GDPR. Anyone heard of it? If you run a business in the UK, it’s essential knowledge. Anyone burying their head in the sand? It was introduced in 2016 and will start to be enforced in UK and the EU in May 2018, i.e. that’s when fines might start being dished out for non-compliance. This is a serious post. Don’t expect any fancy photos and stuff on this page. Just important words.
The goal of GDPR (General Data Protection Regulation) is to protect the data privacy and security of all EU persons by setting a new data protection standard for businesses and governments.
If you collect any personal data (pretty much all businesses do), this post is relevant to you. I’m not an expert. This is just my understanding of what I have read about so far. I’m sure more things will pop out of the woodwork soon.
1) “Data Controller”: Probably you.
2) “Data Processor”: If you collect and use data yourself, then it’s you. If you use a 3rd party like Mailchimp, it’s them.
If you have a business, you should run a privacy audit – posh words for checking to see if personal data is secure, access to it is properly managed, people know what you are up to with their data and people can manage their data.
This post just relates to websites. If you have a website, it should be part of the privacy audit. Often businesses harvest personal data as part of “lead capture” or eCommerce which are the most obvious parts to check, but GDPR also classes “IP Address” as personal data. Every device on the Internet has an IP Address, which can be used to track someone, e.g. via Google Analytics.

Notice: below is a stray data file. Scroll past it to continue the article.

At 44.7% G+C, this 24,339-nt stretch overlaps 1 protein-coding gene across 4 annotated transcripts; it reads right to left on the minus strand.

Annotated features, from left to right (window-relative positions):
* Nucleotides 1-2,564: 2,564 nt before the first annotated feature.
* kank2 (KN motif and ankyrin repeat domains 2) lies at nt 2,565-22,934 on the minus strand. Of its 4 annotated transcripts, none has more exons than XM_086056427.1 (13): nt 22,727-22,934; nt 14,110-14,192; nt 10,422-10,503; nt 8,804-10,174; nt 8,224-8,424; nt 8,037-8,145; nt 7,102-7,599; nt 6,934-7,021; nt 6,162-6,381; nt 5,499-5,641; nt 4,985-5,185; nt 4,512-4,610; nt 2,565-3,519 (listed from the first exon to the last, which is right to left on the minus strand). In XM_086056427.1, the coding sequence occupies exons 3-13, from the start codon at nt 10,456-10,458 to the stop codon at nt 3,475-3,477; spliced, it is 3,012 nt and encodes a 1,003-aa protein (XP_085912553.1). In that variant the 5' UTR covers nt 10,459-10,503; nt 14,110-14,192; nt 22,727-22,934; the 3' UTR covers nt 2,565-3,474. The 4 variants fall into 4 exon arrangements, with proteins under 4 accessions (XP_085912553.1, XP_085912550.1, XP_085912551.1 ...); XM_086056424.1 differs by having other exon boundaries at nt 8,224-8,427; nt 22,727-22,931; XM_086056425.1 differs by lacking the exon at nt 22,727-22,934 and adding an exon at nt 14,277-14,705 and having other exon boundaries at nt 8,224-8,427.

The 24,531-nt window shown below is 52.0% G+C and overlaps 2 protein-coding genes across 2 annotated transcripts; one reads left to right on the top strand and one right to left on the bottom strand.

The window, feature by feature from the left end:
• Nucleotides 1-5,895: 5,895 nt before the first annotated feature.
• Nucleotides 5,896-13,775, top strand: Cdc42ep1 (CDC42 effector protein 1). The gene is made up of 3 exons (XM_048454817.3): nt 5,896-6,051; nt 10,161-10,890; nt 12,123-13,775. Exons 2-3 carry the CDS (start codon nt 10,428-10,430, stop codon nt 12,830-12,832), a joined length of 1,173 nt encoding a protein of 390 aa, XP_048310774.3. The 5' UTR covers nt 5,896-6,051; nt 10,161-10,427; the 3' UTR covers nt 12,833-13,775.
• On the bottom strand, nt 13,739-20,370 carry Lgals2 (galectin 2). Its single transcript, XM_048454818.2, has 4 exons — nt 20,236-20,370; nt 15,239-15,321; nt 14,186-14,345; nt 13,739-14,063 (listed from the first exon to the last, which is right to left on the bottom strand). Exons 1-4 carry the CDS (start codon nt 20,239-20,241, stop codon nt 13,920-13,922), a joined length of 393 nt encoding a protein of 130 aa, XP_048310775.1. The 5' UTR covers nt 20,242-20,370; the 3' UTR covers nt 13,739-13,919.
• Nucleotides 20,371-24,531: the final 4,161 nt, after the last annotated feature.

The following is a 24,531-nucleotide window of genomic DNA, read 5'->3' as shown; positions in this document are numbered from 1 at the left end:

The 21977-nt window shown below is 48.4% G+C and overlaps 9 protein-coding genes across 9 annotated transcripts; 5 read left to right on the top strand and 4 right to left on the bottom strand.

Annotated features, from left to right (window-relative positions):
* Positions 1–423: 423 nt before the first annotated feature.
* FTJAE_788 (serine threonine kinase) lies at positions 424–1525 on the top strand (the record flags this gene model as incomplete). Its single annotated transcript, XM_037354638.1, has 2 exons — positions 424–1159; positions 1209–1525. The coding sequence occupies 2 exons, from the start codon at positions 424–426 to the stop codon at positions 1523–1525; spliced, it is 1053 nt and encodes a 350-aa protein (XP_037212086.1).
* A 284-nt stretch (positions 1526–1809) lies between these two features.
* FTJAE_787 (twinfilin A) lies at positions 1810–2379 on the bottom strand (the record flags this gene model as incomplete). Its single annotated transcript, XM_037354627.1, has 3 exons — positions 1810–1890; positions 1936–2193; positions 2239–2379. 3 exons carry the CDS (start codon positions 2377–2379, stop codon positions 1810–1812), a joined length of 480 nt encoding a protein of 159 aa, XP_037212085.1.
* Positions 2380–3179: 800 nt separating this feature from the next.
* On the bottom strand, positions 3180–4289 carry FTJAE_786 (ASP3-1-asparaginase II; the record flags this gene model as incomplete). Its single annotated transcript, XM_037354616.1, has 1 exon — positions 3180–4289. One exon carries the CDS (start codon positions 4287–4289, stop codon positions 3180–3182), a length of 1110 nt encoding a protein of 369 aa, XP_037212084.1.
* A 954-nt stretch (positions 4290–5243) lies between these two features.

If you use a 3rd party to manage your website or email lists or eCommerce and eCommerce payments, they are data processors. You should immediately ask them if they are compliant or if they plan to be compliant. You should also ask them if the hosting server company they use is compliant. If you they aren’t compliant on time, you remain liable because you have chosen to use them. As of now, companies like Mailchimp and Infusionsoft are NOT compliant. Most just say “We plan to be compliant”.
If you manage your own website and hosting, you should immediately ask your hosting company if they are compliant and doyour own website audit. Part of your website software should audit changes for you and notify you of any security concerns. Additionally you should be implementing Security measures to reduce the chances of data breaches. In WordPress, you can install a Security plugin and a Security Audit plugin.
Check your plugins to see if any of them track data usage. Many do, via a checkbox. Best to turn these off.
Double-Optin should be the standard for signing up to anything on your website. This ensures they get sent an email before any data is added to the database in your website. This prevents someone being signed up without their knowledge.
Opt-out should be the default, so for example if you have a contact form with a little box that says “add me to the mailing list”, this should not be ticked by default.
Explcitly state what is being done with data. “Enter email for free eBook” isn’t enough if being added to a mailing list too. If a user has just provided their email to get a freebie and later receives a regular email newsletter you are in breach and they could report you. You don’t want to be reported.
Ask for permission. Add “I consent to COMPANY NAME collecting my name and email” (or whatever is in the form).
There should be a method for them to remove their data. Most 3rd party services provide this. Check yours.
If anyone asks to see what data is stored about them, you have 40 days to comply, and must be done for free. Yeah.
The UK ICO – Information Commissioner’s Office – has provided a phone number for advice for small businesses at the bottom of that link.